Pacman says he’s pursuing a political career to “help the people who are suffering.” If that’s his real goal, then running for office is the worst way to achieve it. Elected office in the Philippines has historically served little purpose other than to enrich those who hold it, and neither Pacquiao (nor even his superhero alter ego Wapakman) can do much to change that. The roll call of bandits running for office in 2010 includes Joseph “Erap” Estrada, the former president who was deposed in 2001, convicted of plunder, and then pardoned by current head of state Gloria Macapagal-Arroyo; madame president herself, who topped a 2007 survey of most-corrupt leaders, ahead of Estrada and even Ferdinand Marcos; and a candidate who calls himself Nanjananan and views the presidency as a stepping stone to his destiny, “emperor of the world.” Philippine politics is not just a wretched racket but a perilous one. Sarangani, where Pacquiao is running, is a half day’s drive from Maguindanao, the province where at least 57 people were executed in an election-related mass murder two weeks ago. Elections are known to be less bloody in Pacquiao’s province, but with all the money at stake in these contests, any district can be deadly.
By running for office, Pacquiao might increase his fortune while destroying his reputation.
There’s comfort in the hope that the boxer might become one of his country’s few honest public servants, but most signs point to the contrary. His political mentors exemplify the term trapo, or “traditional politician,” a contraction that doubles in Tagalog as “dirty rag.” Luis “Chavit” Singson, one of Pacquiao’s confidantes, was recently described as a “warlord” in an Agence France-Presse story and has admitted delivering millions of dollars in gambling kickbacks to Estrada during his presidency. Singson now occupies a high position in Arroyo’s government, and Pacquiao—should he win—would be expected to support the ruling party. Recent reports suggest that Arroyo, who is running for congress because term limits require her to step down as president, might try to ram through constitutional changes that would morph the government into a parliamentary system with Prime Minister Arroyo in charge. If Pacquiao were to cast one of the deciding votes in this scheme, his fans would likely be crestfallen. (Most Filipinos oppose Arroyo’s attempts to extend her reign.)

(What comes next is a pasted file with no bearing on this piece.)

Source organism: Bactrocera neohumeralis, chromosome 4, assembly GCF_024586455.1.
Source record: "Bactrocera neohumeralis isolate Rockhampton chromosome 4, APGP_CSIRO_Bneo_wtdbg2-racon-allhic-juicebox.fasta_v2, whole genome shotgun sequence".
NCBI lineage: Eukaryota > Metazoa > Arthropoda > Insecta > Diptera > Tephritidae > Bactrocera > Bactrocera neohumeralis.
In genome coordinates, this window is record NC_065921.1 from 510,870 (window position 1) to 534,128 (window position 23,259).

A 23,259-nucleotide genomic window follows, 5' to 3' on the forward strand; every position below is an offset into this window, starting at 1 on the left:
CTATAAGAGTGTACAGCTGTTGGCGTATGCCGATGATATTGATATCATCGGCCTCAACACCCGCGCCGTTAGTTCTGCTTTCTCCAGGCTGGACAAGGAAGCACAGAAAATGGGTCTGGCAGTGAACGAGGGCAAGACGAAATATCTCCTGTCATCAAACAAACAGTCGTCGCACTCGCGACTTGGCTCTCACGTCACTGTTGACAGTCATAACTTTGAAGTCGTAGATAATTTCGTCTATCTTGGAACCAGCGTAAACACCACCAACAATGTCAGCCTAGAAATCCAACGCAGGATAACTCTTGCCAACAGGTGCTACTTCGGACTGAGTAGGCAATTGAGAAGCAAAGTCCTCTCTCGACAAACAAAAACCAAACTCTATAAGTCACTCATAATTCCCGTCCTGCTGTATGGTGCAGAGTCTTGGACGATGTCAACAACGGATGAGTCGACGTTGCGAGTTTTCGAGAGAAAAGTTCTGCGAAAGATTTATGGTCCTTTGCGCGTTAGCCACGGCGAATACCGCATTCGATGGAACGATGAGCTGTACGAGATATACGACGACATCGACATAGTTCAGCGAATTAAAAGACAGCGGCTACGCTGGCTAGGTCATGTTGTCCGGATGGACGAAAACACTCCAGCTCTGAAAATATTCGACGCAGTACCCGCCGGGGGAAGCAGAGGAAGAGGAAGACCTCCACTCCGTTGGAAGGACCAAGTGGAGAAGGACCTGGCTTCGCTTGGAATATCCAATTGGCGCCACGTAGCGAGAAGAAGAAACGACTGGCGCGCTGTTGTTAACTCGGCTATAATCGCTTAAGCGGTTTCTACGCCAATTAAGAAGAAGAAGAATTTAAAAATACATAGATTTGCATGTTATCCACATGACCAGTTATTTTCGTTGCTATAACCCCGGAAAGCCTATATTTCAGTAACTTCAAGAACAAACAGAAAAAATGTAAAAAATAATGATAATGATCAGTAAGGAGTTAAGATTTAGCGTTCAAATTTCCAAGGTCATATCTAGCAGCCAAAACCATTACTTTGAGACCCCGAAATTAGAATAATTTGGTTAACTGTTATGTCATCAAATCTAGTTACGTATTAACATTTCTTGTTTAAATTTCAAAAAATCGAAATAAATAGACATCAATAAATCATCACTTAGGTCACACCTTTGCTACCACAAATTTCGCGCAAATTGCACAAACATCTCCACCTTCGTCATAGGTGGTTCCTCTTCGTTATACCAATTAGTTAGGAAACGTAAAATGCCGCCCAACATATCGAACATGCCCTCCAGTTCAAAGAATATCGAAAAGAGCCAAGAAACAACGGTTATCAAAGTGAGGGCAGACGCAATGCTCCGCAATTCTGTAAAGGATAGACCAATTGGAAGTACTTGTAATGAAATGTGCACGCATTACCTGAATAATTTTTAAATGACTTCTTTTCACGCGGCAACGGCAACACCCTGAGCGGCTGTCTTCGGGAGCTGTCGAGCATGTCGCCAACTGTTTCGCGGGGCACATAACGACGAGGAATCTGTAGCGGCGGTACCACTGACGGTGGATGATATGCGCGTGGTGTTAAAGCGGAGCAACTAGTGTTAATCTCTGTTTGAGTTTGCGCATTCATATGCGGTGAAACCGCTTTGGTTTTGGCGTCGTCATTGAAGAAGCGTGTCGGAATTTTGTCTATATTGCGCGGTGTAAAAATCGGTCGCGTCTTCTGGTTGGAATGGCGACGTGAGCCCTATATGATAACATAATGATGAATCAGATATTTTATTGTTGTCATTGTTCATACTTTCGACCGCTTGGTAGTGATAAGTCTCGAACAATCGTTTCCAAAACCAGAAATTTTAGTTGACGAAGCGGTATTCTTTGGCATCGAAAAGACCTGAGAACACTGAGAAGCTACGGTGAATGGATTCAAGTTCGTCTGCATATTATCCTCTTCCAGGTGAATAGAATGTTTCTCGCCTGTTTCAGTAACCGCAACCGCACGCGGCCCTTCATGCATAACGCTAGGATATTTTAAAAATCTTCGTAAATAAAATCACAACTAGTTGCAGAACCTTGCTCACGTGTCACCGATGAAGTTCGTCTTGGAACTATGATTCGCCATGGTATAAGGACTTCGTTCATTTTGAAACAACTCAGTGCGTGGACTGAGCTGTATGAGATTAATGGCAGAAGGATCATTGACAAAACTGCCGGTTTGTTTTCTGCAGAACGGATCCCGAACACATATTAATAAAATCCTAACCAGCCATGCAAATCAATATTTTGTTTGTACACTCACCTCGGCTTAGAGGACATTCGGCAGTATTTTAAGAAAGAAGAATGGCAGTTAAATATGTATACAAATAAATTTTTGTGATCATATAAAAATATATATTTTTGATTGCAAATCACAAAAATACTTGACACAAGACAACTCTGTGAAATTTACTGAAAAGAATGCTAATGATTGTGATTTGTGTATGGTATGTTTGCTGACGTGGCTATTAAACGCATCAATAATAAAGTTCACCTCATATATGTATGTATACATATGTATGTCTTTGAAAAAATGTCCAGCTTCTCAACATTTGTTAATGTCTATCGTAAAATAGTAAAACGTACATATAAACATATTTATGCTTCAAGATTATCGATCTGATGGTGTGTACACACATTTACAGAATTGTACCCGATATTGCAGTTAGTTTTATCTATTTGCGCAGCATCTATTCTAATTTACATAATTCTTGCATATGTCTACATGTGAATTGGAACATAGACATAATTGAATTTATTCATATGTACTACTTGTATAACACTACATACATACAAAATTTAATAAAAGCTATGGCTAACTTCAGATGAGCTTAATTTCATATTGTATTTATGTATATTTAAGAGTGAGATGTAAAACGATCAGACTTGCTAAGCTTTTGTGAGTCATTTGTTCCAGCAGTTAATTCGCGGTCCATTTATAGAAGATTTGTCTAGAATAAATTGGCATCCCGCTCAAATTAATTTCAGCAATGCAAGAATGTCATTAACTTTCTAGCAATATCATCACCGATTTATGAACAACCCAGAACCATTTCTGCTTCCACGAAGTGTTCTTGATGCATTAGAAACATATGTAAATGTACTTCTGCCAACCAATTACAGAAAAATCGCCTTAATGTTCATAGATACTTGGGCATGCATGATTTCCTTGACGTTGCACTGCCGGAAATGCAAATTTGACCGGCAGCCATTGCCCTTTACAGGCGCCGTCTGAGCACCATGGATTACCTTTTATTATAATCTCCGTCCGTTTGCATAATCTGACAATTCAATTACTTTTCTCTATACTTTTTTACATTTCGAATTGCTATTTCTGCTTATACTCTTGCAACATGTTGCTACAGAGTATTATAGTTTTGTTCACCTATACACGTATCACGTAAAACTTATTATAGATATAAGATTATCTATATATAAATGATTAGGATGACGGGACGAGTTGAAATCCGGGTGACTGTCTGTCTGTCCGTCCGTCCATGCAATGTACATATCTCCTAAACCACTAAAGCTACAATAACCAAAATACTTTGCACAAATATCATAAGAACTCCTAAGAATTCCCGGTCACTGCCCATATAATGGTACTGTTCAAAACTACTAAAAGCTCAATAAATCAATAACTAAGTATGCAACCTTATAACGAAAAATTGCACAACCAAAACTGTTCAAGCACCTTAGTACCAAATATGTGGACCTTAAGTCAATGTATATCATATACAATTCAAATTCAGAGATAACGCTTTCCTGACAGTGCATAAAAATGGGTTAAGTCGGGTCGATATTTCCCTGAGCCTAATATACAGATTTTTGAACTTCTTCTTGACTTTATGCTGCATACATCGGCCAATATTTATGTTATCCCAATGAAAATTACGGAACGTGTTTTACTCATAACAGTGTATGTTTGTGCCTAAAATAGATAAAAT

Pacquiao isn’t the first athlete to run for office in the Philippines, and he wouldn’t be the first to lose his luster. Robert Jaworski was Manny Pacquiao when the young Pacman was still selling doughnuts to make a living. Jaworski was the country’s biggest basketball star, a player so legendary that, more than 10 years after he left the Philippine Basketball Association to join the Senate, his former team is still the crowd favorite. As a legislator, however, Jaworski couldn’t maintain his reputation. When he failed to take a stand against Estrada’s embezzlement in the then-president’s 2001 impeachment trial, the heroic point guard looked like every other politician. Voters might not expect scruples from most pols, but they demanded it from Jaworski. They weren’t just constituents but fans, and they equated Jaworski’s competitive success with virtue. After a single six-year term, Jaworski wasn’t re-elected, and no basketball player has made it to the Senate since.
If Pacquiao claims victory at the ballot box next year, a similar fate likely awaits him. It’s hard to see that as anything but a tragedy. I lived in the Philippines from 2005-08, and I watched Pacquiao’s fights in packed movie theaters, on 13-inch screens in streetside snack bars, and on televisions set up for the public in open-air gymnasiums. I walked through my neighborhood between rounds and heard the sportscasters’ exhortations from every open window. The hysteria that consumes this country during Pacquiao fights is real. In a nation ravaged by corruption, lashed by typhoons, and beaten down by poverty, nothing unites and elates the populace like Manny Pacquiao.
When the great champion becomes a politician, however, Filipinos may lose their conquering hero. Savor this go-round with Floyd Mayweather and delight in every karaoke performance of “La Bamba.” Manny Pacquiao is one of the greatest boxers and most lovable athletes of this lifetime, and in six months he may just be another crooked politician.